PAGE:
Julius Rosenwald, a wealthy philanthropist from Illinois whose charitable interests ranged from health care to colleges and museums, concentrated his efforts in the early twentieth century on improving opportunities for African Americans in the rural South. Inspired by Booker T. Washington, Rosenwald became a trustee of Tuskegee Institute in Alabama, where Washington's philosophy of self-reliance was stressed through a program of industrial education. In 1912, on Rosenwald's fiftieth birthday, the philanthropist gave the Tuskegee Institute $25,000 to be distributed as grants for other African American schools that followed the Tuskegee model. Washington persuaded Rosenwald to use approximately $2,000 of this money to begin an experiment in building elementary schools for blacks in rural communities. Several small schools in rural Alabama were funded in part from the initial $2,000, and over the next four years Rosenwald contributed private funds for the construction of more than 300 rural school buildings in southern states.
In 1915 he hired a building supervisor to oversee the school construction program, and in 1917 the Julius Rosenwald Fund was incorporated. Fund officials recognized a number of shortcomings in education for blacks in the South: a lack of adequately paid, trained teachers; the absence of high schools segregation was a way of life, Rosenwald placed certain conditions on his grants. Funds and maintenance agreements from state and county school authorities, and contributions of money, land, and labor from both black and white communities were meant to facilitate such partnerships. Furthermore, grant amounts were based on the number of teachers to be employed.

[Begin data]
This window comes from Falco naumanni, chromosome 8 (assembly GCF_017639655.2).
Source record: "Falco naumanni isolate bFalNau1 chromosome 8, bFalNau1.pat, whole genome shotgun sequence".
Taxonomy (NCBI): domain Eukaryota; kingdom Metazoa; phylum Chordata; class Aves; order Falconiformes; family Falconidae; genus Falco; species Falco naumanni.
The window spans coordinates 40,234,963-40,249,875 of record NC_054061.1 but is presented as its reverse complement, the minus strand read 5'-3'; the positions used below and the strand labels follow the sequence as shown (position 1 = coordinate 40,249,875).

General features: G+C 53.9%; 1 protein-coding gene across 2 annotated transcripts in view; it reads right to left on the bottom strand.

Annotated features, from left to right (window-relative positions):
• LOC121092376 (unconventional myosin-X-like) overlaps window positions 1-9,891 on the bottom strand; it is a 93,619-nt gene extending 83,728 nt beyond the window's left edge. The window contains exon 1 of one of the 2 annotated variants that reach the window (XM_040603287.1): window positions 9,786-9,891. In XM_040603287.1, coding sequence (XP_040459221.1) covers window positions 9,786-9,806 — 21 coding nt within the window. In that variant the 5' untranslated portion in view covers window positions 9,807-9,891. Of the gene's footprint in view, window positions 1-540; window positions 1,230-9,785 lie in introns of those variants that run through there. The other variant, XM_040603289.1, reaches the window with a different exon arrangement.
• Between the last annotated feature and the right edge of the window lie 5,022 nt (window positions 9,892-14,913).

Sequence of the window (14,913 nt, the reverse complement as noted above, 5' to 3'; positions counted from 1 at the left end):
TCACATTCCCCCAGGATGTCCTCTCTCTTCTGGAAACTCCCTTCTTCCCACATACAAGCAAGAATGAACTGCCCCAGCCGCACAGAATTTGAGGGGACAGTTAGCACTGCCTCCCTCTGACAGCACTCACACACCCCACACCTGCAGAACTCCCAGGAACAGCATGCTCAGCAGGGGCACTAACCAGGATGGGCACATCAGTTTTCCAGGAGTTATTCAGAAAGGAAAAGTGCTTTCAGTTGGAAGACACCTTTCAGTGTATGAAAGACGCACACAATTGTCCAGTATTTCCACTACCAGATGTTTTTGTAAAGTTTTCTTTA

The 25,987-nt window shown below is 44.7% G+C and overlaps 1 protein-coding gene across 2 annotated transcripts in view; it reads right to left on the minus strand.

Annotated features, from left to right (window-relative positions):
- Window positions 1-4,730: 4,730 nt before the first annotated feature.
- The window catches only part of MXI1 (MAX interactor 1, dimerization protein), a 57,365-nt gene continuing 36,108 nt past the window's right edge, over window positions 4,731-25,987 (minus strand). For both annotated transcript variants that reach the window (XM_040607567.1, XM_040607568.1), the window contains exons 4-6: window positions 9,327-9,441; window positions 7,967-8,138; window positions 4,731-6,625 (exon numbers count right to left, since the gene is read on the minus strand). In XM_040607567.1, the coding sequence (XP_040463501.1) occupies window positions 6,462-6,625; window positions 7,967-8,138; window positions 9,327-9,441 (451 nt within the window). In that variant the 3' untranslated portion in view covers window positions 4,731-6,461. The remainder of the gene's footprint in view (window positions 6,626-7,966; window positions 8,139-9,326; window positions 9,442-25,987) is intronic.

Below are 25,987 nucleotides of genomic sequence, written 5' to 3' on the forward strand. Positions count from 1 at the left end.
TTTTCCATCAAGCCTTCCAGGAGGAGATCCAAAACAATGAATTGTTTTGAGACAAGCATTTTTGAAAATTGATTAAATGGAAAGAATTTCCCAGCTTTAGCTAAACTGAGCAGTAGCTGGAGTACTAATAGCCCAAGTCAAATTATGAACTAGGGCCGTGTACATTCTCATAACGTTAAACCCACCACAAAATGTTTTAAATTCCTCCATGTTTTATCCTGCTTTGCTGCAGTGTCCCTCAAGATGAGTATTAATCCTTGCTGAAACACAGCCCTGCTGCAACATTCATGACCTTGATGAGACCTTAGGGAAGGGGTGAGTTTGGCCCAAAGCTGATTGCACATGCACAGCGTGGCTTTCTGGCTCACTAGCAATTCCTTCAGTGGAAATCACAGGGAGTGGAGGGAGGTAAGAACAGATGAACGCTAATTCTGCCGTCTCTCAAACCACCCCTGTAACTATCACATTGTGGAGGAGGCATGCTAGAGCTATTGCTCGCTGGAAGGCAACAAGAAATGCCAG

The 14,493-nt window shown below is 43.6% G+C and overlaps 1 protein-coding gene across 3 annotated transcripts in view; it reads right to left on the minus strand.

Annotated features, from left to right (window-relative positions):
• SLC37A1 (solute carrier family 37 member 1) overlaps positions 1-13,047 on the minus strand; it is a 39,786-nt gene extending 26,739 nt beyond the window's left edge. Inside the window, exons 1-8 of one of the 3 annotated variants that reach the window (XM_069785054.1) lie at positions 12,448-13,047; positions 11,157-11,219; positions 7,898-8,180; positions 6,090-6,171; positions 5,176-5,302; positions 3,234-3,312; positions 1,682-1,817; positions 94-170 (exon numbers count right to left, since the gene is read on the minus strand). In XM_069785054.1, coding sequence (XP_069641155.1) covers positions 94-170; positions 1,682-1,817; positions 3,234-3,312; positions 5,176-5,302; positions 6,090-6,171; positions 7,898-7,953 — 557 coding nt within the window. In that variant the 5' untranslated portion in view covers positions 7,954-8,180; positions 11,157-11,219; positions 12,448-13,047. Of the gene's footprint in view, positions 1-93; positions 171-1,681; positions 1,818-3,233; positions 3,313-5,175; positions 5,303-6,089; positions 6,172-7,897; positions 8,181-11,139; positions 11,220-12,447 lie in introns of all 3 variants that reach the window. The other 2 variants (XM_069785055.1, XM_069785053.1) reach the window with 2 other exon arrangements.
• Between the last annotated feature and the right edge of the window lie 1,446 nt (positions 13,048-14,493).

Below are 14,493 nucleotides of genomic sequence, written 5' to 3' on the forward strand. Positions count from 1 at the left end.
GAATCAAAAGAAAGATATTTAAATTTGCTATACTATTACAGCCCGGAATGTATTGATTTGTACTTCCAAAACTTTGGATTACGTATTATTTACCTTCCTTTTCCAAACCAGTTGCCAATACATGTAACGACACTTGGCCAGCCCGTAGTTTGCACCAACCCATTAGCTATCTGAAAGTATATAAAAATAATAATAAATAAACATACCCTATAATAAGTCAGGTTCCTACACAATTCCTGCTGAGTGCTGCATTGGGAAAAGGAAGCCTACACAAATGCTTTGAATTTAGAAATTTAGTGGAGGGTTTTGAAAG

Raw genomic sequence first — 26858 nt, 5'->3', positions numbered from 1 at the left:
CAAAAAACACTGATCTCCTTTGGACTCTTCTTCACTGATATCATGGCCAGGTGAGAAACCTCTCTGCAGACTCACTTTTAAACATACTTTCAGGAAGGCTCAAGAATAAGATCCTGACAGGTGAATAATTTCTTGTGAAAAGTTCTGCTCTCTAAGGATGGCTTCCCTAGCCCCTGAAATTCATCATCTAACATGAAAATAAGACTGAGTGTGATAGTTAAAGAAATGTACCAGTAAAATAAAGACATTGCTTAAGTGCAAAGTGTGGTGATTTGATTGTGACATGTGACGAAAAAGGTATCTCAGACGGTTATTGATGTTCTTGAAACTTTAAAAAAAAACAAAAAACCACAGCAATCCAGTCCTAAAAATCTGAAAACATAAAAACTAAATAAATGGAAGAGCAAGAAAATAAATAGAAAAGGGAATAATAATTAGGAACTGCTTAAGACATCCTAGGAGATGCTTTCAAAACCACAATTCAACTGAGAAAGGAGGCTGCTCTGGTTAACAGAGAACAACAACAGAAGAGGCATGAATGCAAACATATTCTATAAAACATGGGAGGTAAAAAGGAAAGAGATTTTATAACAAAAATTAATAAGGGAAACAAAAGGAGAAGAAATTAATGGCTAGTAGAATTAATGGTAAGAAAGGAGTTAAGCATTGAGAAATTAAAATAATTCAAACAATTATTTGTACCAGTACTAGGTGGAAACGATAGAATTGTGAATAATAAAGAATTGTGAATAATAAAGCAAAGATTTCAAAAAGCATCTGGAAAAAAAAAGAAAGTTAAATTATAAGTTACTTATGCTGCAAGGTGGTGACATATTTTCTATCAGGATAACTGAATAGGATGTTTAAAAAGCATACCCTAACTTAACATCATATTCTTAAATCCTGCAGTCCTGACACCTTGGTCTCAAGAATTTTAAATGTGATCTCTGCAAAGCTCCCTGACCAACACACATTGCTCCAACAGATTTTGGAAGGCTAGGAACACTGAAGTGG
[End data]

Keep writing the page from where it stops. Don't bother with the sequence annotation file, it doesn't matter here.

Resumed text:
The Rosenwald Fund intended for schools receiving grant assistance to serve as models of modern rural-school
The Rosenwald Fund began to shift its focus away from school construction in 1928, as it moved toward funding other projects in education, medicine, and race relations. In 1932, the year of Julius Rosenwald's death, the fund president announced that the Rural School Building Program would end with the close of that year. One last Rosenwald school was built in 1937 in Warm Springs to carry out an agreement made earlier between Rosenwald and U.S. president Franklin D. Roosevelt.
In all, more Bartow County, Hiram Colored School in Paulding County, T. J. Elder High and Industrial School in Washington County, and the Eleanor Roosevelt Vocational School in Warm Springs. Records preserved in the Julius Rosenwald Fund Archives at Fisk University in Nashville, Tennessee, may help communities discover others.
Media Gallery: Rosenwald Schools